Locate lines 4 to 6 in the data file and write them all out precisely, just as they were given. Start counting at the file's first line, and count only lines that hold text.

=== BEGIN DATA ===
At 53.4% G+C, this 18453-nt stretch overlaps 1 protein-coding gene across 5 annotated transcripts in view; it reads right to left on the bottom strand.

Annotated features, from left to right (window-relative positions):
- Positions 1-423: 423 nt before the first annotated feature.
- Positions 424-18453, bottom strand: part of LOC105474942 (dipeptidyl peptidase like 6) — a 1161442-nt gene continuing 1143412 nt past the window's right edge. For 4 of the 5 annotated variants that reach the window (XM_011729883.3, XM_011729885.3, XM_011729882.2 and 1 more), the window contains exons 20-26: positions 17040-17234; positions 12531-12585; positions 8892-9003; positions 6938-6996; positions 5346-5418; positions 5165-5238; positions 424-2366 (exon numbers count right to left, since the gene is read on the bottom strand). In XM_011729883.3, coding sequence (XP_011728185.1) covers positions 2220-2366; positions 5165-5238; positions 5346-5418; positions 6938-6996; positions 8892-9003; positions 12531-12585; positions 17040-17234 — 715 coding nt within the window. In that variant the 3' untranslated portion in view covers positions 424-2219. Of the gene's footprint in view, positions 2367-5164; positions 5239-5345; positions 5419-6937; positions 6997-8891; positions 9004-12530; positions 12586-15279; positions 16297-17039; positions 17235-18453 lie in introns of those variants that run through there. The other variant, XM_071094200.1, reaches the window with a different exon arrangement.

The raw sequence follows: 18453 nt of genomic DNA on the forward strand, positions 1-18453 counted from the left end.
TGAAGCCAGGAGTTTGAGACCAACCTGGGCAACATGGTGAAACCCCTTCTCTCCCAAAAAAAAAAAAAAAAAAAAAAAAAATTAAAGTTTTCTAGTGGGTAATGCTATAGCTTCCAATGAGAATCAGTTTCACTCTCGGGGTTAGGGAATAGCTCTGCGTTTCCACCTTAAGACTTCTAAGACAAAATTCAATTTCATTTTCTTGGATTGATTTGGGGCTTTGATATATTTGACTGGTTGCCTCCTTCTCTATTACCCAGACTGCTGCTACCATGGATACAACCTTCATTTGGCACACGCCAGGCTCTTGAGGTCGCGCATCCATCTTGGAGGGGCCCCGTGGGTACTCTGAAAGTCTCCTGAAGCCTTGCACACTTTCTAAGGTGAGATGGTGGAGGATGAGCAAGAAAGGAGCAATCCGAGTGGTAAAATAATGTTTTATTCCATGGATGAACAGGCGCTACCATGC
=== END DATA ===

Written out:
- Positions 424-18453, bottom strand: part of LOC105474942 (dipeptidyl peptidase like 6) — a 1161442-nt gene continuing 1143412 nt past the window's right edge. For 4 of the 5 annotated variants that reach the window (XM_011729883.3, XM_011729885.3, XM_011729882.2 and 1 more), the window contains exons 20-26: positions 17040-17234; positions 12531-12585; positions 8892-9003; positions 6938-6996; positions 5346-5418; positions 5165-5238; positions 424-2366 (exon numbers count right to left, since the gene is read on the bottom strand). In XM_011729883.3, coding sequence (XP_011728185.1) covers positions 2220-2366; positions 5165-5238; positions 5346-5418; positions 6938-6996; positions 8892-9003; positions 12531-12585; positions 17040-17234 — 715 coding nt within the window. In that variant the 3' untranslated portion in view covers positions 424-2219. Of the gene's footprint in view, positions 2367-5164; positions 5239-5345; positions 5419-6937; positions 6997-8891; positions 9004-12530; positions 12586-15279; positions 16297-17039; positions 17235-18453 lie in introns of those variants that run through there. The other variant, XM_071094200.1, reaches the window with a different exon arrangement.

The raw sequence follows: 18453 nt of genomic DNA on the forward strand, positions 1-18453 counted from the left end.
TGAAGCCAGGAGTTTGAGACCAACCTGGGCAACATGGTGAAACCCCTTCTCTCCCAAAAAAAAAAAAAAAAAAAAAAAAAATTAAAGTTTTCTAGTGGGTAATGCTATAGCTTCCAATGAGAATCAGTTTCACTCTCGGGGTTAGGGAATAGCTCTGCGTTTCCACCTTAAGACTTCTAAGACAAAATTCAATTTCATTTTCTTGGATTGATTTGGGGCTTTGATATATTTGACTGGTTGCCTCCTTCTCTATTACCCAGACTGCTGCTACCATGGATACAACCTTCATTTGGCACACGCCAGGCTCTTGAGGTCGCGCATCCATCTTGGAGGGGCCCCGTGGGTACTCTGAAAGTCTCCTGAAGCCTTGCACACTTTCTAAGGTGAGATGGTGGAGGATGAGCAAGAAAGGAGCAATCCGAGTGGTAAAATAATGTTTTATTCCATGGATGAACAGGCGCTACCATGC